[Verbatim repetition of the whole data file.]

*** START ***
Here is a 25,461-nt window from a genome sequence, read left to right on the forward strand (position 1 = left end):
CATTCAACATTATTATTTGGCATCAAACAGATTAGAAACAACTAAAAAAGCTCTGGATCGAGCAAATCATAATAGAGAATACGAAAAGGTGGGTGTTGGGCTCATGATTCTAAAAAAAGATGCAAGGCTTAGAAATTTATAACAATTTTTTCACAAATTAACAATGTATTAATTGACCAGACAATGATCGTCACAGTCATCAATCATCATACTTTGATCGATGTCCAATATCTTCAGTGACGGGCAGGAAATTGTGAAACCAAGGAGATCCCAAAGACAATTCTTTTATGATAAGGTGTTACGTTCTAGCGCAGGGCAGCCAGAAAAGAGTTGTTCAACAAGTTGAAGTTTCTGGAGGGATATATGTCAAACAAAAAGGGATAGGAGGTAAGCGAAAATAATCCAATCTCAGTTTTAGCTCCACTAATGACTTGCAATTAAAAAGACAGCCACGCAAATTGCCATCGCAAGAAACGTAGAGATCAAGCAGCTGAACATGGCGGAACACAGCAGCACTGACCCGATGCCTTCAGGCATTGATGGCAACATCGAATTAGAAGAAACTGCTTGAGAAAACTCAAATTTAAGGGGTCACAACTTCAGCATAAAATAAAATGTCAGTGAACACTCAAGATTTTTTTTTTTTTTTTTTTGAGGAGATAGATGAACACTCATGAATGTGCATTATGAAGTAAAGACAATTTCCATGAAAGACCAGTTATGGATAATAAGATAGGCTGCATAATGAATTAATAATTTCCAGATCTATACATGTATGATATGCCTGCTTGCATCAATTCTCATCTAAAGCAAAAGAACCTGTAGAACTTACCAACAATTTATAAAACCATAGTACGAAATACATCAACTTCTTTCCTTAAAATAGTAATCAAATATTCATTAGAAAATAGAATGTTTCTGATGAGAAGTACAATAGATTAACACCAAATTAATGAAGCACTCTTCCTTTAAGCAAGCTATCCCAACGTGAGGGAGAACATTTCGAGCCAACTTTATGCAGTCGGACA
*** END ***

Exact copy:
Here is a 25,461-nt window from a genome sequence, read left to right on the forward strand (position 1 = left end):
CATTCAACATTATTATTTGGCATCAAACAGATTAGAAACAACTAAAAAAGCTCTGGATCGAGCAAATCATAATAGAGAATACGAAAAGGTGGGTGTTGGGCTCATGATTCTAAAAAAAGATGCAAGGCTTAGAAATTTATAACAATTTTTTCACAAATTAACAATGTATTAATTGACCAGACAATGATCGTCACAGTCATCAATCATCATACTTTGATCGATGTCCAATATCTTCAGTGACGGGCAGGAAATTGTGAAACCAAGGAGATCCCAAAGACAATTCTTTTATGATAAGGTGTTACGTTCTAGCGCAGGGCAGCCAGAAAAGAGTTGTTCAACAAGTTGAAGTTTCTGGAGGGATATATGTCAAACAAAAAGGGATAGGAGGTAAGCGAAAATAATCCAATCTCAGTTTTAGCTCCACTAATGACTTGCAATTAAAAAGACAGCCACGCAAATTGCCATCGCAAGAAACGTAGAGATCAAGCAGCTGAACATGGCGGAACACAGCAGCACTGACCCGATGCCTTCAGGCATTGATGGCAACATCGAATTAGAAGAAACTGCTTGAGAAAACTCAAATTTAAGGGGTCACAACTTCAGCATAAAATAAAATGTCAGTGAACACTCAAGATTTTTTTTTTTTTTTTTTTGAGGAGATAGATGAACACTCATGAATGTGCATTATGAAGTAAAGACAATTTCCATGAAAGACCAGTTATGGATAATAAGATAGGCTGCATAATGAATTAATAATTTCCAGATCTATACATGTATGATATGCCTGCTTGCATCAATTCTCATCTAAAGCAAAAGAACCTGTAGAACTTACCAACAATTTATAAAACCATAGTACGAAATACATCAACTTCTTTCCTTAAAATAGTAATCAAATATTCATTAGAAAATAGAATGTTTCTGATGAGAAGTACAATAGATTAACACCAAATTAATGAAGCACTCTTCCTTTAAGCAAGCTATCCCAACGTGAGGGAGAACATTTCGAGCCAACTTTATGCAGTCGGACA